What is the principle of least privilege?
The principle of least privilege is a security maxim stating that users should be granted access only to the data and resources they require to perform their job. It is also called the principle of minimal privilege, access control principle and the principle of least authority.
When your company observes the principle of least privilege, you grant users only the bare minimum of privileges in networks, systems and applications needed to execute their assigned tasks. By establishing least privilege in the context of a Zero Trust security model, you can significantly reduce the risk of compromise, breach and illicit access to high-value data.
For example, do your company’s marketing managers need access to your software development environment to do their job? Of course not. Similarly, do your company’s software developers need access to payroll data? No. Following the principle of least privilege, both of those groups of users would have only the access needed for their job functions.
Note that the principle of least privilege applies to all access: not only by humans but also by non-human (machine) users, such as devices, bots and software applications. In an era of booming demand for credentials and data sharing, threat actors are probing for weaknesses in your network and apps. Identity sprawl is the downside of easier interoperability that the transition to cloud-based resources offers, so no user should be granted more permissions than those required to execute approved tasks. Anything more increases the cybersecurity exposure gap of an organization.
How can you enforce the principle of least privilege with human and non-human users without jeopardizing security, compliance or user productivity? That requires a comprehensive system that can continuously manage and validate privileges.
Why is the principle of least privilege important and how does it affect data security?
Least privilege is an important part of network security because limiting user permissions to necessary accounts and resources helps mitigate the risk of a data breach.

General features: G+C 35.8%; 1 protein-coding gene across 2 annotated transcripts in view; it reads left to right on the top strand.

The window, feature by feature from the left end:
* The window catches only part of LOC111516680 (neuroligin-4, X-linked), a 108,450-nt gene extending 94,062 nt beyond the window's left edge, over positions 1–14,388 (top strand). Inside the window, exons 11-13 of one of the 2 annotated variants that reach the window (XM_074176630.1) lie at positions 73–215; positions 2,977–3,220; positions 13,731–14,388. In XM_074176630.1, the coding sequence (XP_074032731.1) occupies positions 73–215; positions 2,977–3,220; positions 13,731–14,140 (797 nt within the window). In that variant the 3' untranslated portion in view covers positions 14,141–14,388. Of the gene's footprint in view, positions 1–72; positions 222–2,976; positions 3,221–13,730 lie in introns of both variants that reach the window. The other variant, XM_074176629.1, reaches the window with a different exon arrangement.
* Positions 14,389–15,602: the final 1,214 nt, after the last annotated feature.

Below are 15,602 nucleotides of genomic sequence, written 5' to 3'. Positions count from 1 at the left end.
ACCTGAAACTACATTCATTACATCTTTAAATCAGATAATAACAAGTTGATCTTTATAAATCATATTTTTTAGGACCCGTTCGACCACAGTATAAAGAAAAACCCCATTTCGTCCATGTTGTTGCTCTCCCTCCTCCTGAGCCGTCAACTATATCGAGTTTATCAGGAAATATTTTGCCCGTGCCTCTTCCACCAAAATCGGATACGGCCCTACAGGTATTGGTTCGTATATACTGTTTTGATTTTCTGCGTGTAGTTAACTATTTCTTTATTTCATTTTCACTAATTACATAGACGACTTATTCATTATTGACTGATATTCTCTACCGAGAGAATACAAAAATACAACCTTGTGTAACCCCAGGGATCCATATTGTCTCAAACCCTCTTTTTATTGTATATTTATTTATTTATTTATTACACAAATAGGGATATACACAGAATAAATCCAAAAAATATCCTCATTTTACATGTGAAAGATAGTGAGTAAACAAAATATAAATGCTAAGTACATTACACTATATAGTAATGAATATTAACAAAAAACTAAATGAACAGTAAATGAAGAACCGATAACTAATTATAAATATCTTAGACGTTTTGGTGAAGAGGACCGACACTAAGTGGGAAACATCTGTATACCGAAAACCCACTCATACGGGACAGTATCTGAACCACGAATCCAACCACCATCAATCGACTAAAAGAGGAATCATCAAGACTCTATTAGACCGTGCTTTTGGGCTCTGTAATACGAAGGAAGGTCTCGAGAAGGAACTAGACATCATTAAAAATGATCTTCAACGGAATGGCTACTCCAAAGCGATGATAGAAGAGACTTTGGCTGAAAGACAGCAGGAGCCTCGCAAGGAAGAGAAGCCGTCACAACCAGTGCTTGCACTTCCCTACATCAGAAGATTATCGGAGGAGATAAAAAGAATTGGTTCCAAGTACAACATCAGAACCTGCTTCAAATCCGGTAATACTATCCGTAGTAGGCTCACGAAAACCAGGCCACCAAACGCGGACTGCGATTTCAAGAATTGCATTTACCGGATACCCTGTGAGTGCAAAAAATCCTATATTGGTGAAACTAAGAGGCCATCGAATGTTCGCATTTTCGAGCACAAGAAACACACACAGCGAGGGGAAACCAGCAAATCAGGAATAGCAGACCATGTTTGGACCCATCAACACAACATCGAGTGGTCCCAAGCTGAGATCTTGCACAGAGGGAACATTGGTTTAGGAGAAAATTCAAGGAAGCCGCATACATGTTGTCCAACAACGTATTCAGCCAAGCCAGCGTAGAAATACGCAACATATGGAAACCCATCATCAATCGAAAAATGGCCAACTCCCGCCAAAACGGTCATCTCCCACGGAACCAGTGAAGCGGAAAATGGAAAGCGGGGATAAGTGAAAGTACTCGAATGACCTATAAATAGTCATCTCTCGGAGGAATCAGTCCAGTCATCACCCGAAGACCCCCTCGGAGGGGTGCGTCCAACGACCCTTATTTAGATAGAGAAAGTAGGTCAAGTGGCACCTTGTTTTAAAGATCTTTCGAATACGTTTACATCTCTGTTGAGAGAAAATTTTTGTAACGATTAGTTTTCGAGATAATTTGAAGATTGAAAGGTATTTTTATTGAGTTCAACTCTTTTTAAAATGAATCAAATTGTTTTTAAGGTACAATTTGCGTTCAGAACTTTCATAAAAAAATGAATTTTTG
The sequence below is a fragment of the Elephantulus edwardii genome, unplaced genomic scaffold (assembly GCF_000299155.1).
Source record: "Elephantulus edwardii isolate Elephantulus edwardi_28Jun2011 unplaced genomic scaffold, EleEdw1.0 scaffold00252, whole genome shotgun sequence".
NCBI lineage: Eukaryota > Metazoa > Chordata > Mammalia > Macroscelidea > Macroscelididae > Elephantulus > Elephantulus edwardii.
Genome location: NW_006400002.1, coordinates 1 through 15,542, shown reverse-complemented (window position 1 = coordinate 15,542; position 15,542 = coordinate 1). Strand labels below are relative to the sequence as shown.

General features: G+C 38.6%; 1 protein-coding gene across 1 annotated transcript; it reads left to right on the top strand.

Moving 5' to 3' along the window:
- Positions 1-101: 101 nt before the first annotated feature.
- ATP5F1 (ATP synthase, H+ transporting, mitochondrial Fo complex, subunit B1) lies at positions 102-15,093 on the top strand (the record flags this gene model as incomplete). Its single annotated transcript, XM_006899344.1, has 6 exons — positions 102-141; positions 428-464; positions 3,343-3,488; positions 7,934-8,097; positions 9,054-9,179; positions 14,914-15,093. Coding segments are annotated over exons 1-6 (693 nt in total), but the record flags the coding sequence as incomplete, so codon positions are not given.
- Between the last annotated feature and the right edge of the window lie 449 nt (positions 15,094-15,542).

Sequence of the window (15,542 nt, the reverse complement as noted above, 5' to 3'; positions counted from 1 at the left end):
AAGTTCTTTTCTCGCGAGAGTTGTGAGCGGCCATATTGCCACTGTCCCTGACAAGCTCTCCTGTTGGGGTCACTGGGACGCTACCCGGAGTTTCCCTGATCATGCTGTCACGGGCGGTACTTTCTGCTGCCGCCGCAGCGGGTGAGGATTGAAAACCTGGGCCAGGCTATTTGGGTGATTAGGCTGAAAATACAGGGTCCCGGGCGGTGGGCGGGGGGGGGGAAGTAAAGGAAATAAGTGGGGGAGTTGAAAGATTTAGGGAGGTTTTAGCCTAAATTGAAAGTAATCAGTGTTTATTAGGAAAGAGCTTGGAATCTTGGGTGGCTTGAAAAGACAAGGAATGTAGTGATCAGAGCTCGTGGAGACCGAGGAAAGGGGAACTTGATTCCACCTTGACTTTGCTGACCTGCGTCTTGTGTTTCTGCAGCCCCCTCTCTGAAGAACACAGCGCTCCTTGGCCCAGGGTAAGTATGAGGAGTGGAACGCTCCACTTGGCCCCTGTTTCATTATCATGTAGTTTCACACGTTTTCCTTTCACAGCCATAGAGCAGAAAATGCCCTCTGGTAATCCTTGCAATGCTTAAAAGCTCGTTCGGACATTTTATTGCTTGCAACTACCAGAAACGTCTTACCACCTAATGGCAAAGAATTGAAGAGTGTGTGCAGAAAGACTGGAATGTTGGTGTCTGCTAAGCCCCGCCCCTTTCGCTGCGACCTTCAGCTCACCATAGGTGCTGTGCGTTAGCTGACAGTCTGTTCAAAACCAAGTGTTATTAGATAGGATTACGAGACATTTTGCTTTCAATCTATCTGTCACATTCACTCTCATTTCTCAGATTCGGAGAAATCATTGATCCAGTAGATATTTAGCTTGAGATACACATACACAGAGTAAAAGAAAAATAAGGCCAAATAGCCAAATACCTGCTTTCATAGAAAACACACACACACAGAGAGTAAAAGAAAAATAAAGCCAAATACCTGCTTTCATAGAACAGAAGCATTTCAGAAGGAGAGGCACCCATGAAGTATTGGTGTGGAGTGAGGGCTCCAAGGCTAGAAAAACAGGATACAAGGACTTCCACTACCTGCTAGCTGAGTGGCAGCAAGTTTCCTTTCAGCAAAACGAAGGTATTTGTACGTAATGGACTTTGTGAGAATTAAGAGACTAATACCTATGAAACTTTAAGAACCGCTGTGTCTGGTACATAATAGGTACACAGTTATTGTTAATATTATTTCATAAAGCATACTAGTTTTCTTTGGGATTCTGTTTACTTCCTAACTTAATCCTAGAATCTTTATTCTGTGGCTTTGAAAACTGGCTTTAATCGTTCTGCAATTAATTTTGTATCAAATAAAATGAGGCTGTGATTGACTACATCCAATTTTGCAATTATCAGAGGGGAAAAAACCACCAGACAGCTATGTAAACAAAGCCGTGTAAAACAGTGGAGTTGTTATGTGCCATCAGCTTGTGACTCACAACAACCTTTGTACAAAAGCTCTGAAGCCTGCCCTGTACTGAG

For example, suppose attackers obtain the credentials of an employee account with few permissions. When they log in as that employee, they will have only limited system access, so potential damage (the “blast radius”) is contained. However, if those attackers compromise an administrator account with unlimited access, they can cause catastrophic damage.
That’s why observing least privilege offers multiple benefits and affects data security in several important ways. Please note that least privilege – and Zero Trust policies – can also apply to admin/privileged users as well – and may well be more critical in the admin realm with their elevated access rights.
Four benefits of following the principle of least privilege
1. Reduces cyberattack surface and improves security
With many organizations — which could include yours — the attack surface is increasing in size and vulnerability. As digital transformation motivates companies to operate hybrid IT environments and collaborate with contractors and third-party users, the surface continues to grow. Least privilege is intended to keep the surface as small as possible by restricting access and permissions to those who need them. Limiting privileges to only necessary platforms means that a threat actor can use stolen credentials to access and attack fewer systems and applications.
2. Helps stop the spread of malware